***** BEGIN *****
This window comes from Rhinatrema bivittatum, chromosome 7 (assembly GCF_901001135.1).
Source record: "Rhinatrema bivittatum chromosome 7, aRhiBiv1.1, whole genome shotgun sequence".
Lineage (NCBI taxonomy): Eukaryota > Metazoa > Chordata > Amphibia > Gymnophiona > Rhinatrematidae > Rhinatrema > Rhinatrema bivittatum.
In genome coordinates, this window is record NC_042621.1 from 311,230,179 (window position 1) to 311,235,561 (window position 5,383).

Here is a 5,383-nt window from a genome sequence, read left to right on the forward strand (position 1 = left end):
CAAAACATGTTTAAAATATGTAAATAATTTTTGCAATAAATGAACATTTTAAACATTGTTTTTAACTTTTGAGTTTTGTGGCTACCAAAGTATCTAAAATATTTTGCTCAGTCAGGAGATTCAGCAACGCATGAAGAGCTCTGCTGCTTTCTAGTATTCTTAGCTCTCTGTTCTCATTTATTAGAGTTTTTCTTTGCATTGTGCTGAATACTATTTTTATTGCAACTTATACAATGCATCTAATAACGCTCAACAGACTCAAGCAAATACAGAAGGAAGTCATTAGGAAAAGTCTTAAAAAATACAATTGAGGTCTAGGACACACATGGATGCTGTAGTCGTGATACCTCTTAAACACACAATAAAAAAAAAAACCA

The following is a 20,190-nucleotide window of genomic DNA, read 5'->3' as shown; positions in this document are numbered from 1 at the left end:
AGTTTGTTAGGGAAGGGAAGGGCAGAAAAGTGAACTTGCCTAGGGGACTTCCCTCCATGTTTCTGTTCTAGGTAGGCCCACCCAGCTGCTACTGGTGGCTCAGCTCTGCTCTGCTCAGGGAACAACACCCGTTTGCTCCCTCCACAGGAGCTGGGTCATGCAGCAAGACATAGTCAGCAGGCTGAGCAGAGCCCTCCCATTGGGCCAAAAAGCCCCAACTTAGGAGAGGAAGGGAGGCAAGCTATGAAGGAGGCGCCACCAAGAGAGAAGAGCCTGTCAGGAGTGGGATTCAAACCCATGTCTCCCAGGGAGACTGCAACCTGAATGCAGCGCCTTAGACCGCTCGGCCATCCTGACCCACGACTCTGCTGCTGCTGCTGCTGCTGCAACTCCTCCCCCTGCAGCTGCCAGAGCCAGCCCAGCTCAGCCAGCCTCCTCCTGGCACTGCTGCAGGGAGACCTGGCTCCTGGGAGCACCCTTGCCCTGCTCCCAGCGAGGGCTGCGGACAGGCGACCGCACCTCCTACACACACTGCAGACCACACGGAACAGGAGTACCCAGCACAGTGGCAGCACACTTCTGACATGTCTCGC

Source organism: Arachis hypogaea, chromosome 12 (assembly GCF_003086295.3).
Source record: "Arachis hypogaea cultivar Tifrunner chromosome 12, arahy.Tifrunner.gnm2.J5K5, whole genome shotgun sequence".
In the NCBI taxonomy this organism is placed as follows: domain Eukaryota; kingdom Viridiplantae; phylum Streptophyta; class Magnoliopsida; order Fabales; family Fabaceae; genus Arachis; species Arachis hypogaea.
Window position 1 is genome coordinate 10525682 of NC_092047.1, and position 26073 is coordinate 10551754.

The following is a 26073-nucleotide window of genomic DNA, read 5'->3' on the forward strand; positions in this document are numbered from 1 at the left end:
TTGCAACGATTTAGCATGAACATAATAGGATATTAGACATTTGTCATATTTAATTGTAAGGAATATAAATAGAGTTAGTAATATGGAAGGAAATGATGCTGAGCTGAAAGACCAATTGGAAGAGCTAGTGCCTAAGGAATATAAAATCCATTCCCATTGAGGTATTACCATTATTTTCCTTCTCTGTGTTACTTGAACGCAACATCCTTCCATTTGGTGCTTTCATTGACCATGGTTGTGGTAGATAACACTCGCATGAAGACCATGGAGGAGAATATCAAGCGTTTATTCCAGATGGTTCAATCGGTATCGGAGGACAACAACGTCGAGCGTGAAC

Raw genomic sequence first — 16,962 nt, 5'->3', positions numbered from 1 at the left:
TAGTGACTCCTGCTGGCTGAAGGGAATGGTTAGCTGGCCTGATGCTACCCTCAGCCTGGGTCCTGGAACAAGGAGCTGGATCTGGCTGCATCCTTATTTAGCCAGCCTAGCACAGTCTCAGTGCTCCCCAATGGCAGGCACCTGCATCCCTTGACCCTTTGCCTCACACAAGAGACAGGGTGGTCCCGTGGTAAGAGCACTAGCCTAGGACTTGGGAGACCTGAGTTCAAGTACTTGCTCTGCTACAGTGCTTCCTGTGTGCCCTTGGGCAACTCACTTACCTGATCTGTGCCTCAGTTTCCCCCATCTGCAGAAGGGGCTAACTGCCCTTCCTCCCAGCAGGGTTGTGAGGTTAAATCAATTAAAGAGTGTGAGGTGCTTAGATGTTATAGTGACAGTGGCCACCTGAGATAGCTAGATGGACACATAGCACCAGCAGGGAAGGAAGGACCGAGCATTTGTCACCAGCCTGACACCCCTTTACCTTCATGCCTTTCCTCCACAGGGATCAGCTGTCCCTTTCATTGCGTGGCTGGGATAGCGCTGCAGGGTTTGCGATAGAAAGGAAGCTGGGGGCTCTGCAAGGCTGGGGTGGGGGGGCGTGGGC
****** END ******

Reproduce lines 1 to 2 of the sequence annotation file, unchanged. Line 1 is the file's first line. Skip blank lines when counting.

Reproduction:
This window comes from Rhinatrema bivittatum, chromosome 7 (assembly GCF_901001135.1).
Source record: "Rhinatrema bivittatum chromosome 7, aRhiBiv1.1, whole genome shotgun sequence".